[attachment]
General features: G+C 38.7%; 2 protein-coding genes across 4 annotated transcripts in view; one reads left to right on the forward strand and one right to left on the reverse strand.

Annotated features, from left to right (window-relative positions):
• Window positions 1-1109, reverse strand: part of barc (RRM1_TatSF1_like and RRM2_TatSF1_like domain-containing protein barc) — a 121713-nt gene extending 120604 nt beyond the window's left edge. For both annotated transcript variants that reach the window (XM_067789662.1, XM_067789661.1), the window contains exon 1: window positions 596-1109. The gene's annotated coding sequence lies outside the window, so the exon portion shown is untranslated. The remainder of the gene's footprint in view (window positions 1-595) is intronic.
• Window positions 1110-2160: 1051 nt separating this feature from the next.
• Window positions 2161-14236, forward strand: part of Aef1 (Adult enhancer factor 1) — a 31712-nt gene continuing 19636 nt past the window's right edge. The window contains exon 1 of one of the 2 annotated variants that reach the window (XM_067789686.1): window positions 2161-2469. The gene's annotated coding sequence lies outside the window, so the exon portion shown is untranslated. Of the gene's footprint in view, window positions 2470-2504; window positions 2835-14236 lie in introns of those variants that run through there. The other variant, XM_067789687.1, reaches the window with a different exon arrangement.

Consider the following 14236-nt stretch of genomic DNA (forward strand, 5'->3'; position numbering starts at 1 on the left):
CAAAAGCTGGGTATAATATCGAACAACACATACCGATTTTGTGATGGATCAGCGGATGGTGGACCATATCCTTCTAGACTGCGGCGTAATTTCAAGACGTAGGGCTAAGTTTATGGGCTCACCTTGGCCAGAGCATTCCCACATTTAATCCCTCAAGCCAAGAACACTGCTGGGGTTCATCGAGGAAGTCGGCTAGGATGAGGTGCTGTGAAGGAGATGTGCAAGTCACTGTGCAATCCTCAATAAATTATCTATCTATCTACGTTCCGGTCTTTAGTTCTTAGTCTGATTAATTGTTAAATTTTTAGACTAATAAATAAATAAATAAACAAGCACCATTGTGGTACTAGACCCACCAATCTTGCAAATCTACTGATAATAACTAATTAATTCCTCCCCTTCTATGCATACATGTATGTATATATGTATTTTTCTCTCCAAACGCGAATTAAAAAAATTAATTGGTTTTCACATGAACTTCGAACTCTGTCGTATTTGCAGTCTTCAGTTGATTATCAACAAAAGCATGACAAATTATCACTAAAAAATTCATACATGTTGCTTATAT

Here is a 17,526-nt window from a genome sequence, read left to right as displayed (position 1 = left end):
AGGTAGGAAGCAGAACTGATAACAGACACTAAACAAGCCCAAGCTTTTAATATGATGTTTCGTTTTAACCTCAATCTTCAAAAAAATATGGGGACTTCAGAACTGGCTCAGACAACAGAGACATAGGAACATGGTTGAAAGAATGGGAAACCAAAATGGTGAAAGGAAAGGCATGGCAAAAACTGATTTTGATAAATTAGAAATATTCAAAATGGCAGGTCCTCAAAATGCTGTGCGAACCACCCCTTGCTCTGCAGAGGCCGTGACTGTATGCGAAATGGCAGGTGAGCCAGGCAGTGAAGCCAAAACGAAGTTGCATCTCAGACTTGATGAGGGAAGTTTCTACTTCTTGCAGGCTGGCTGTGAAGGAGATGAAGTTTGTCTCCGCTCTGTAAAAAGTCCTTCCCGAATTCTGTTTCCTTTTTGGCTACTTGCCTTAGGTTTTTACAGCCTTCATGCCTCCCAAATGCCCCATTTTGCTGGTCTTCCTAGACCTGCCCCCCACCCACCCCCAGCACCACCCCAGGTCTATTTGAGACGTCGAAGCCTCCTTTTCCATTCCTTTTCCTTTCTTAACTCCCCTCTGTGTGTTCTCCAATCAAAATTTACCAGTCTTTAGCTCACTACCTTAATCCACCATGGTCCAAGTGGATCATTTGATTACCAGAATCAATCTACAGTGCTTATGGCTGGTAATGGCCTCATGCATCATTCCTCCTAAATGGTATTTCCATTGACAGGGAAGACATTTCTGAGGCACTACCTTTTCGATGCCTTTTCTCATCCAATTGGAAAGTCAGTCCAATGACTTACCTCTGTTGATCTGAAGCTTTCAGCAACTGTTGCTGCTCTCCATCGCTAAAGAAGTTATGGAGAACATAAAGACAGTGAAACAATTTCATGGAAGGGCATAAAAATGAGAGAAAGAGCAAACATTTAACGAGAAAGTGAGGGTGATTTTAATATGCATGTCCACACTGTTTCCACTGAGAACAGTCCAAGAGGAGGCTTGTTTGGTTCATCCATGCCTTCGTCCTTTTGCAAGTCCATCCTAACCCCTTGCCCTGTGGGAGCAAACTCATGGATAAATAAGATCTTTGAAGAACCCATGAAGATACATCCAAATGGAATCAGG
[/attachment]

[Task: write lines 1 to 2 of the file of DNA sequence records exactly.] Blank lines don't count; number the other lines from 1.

General features: G+C 38.7%; 2 protein-coding genes across 4 annotated transcripts in view; one reads left to right on the forward strand and one right to left on the reverse strand.

Annotated features, from left to right (window-relative positions):